I have a wire wound resistor that is changing too much when being heated and cooled. I know changing the chemical composition of the wire is the biggest factor in changing the temperature coefficient of resistance (TCR) of the wire, but I already have wires with a larger diameter of the same material. Although the resistivity of these wires would be lower, would the TCR improve? There would also be more wire on the resistor. I cannot find anything online that relates to this.


1 Answer 1


Changing the diameter of a wire does not effect the TCR of a wire. However the TCR is not necessarily linear. The TCR at a high temperature could be higher or lower than it is at room temperature. Of course a change in diameter will change the resistivity. Using a larger wire to make a resistor of the same value will mean that the temperature will not increase as much for a given power dissipation because there is more surface area available to transfer heat our of the wire.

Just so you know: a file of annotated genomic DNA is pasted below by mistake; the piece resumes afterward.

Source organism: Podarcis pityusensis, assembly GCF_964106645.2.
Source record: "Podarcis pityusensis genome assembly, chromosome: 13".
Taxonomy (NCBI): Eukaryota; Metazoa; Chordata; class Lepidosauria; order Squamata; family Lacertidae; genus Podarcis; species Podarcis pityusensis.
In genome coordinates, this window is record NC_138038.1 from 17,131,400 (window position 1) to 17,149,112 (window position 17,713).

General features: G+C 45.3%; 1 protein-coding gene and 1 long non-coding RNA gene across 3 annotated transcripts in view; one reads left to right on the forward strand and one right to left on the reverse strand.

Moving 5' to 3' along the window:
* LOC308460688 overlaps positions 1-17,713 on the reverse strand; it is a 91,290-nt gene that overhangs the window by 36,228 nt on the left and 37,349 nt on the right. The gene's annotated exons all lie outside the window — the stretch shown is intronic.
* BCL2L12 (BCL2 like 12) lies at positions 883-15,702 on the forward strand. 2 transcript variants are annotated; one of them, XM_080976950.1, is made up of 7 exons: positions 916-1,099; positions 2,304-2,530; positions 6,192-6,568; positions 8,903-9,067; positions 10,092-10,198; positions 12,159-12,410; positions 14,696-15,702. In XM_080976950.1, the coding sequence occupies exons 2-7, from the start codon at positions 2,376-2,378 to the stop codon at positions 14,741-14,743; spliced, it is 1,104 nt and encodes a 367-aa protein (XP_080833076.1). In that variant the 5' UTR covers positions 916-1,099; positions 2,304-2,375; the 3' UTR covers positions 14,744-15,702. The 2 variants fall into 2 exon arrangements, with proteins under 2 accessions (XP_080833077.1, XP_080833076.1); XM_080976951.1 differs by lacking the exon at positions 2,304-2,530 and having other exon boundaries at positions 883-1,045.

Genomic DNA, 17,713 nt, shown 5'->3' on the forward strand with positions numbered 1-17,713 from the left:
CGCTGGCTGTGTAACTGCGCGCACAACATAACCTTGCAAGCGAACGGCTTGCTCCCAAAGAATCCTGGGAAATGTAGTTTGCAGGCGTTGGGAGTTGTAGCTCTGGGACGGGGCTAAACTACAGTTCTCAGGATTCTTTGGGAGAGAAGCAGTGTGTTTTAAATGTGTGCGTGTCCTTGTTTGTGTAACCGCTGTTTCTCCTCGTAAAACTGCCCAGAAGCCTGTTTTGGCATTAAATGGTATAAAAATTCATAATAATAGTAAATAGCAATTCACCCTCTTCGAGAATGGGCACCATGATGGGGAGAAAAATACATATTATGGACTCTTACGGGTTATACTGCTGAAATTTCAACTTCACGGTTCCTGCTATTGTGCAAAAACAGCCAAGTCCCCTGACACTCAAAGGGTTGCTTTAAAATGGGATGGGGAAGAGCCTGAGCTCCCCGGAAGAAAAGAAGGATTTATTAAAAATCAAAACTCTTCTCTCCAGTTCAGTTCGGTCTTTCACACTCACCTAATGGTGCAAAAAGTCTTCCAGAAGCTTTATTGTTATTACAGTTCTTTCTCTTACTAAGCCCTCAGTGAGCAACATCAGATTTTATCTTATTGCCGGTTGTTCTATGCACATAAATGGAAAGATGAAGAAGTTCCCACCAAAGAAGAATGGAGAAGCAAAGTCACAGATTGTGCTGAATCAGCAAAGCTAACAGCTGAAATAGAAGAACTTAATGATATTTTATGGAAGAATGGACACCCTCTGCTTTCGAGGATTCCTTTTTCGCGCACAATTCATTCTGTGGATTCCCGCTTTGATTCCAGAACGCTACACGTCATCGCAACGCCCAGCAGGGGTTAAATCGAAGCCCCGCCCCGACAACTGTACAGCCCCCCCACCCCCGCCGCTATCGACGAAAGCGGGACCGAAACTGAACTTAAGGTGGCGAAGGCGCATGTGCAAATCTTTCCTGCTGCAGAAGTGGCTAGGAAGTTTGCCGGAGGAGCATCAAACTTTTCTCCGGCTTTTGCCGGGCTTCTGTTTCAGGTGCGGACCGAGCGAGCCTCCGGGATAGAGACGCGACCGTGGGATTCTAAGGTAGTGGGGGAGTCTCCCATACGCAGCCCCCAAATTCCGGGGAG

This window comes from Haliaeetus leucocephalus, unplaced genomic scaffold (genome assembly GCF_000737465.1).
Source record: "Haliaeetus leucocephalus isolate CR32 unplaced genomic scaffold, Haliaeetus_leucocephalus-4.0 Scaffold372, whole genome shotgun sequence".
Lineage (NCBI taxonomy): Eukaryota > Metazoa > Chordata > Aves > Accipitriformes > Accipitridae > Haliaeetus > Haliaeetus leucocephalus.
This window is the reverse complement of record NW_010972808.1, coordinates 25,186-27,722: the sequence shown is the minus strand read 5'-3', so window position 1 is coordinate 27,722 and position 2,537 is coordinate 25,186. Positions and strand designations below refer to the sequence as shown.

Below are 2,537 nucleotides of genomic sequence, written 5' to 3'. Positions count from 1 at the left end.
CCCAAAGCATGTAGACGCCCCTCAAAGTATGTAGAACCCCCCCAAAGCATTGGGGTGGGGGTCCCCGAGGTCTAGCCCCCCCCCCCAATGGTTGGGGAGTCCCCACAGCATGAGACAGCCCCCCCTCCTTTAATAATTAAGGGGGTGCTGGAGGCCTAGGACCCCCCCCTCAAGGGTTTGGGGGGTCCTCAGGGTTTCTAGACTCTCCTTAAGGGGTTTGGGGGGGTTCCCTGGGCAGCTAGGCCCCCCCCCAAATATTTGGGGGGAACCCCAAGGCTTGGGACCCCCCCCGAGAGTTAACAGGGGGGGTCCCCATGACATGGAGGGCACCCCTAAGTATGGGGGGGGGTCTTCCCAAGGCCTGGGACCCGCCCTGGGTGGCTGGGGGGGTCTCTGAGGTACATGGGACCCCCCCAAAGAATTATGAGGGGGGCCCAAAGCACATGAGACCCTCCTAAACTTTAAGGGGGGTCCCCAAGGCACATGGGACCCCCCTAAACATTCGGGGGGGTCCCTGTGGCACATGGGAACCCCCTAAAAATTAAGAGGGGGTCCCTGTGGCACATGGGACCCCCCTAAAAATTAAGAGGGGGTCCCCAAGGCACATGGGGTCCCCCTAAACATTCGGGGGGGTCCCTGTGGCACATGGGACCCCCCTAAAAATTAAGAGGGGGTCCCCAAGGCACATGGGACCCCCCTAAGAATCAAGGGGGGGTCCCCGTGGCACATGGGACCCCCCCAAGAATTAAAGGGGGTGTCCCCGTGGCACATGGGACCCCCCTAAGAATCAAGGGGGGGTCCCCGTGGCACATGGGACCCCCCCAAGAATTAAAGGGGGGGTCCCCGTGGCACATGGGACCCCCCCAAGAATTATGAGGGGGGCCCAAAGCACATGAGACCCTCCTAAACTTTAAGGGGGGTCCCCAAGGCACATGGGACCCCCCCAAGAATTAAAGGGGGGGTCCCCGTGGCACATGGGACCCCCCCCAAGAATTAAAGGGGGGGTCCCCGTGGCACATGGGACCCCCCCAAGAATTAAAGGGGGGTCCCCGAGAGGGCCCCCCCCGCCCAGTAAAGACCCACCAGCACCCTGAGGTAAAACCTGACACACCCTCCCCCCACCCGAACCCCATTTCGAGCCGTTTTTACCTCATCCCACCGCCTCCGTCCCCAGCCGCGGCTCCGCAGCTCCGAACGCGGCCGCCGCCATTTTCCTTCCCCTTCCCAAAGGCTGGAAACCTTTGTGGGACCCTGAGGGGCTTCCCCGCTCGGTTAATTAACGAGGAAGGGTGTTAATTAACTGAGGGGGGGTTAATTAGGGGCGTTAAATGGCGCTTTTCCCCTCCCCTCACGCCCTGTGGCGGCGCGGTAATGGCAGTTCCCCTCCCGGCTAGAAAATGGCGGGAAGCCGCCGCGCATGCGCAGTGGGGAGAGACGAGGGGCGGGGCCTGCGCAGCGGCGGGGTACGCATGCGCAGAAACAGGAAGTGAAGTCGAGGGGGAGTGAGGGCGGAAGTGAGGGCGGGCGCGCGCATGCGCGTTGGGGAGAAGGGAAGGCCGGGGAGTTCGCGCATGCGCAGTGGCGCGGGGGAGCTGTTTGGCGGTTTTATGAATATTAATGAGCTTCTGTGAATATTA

• \$\begingroup\$ In the testing, the resistor is in a hot environment, not by powering the resistor. So the only way to improve upon this is to change materials? \$\endgroup\$
    – Jon
    Nov 20, 2019 at 15:37
  • 2
    \$\begingroup\$ Yes, if the environment temperature changes a lot, you would need to find a material with a lower TCR. \$\endgroup\$
    – user80875
    Nov 20, 2019 at 16:04

Your Answer

By clicking “Post Your Answer”, you agree to our terms of service and acknowledge you have read our privacy policy.

Not the answer you're looking for? Browse other questions tagged or ask your own question.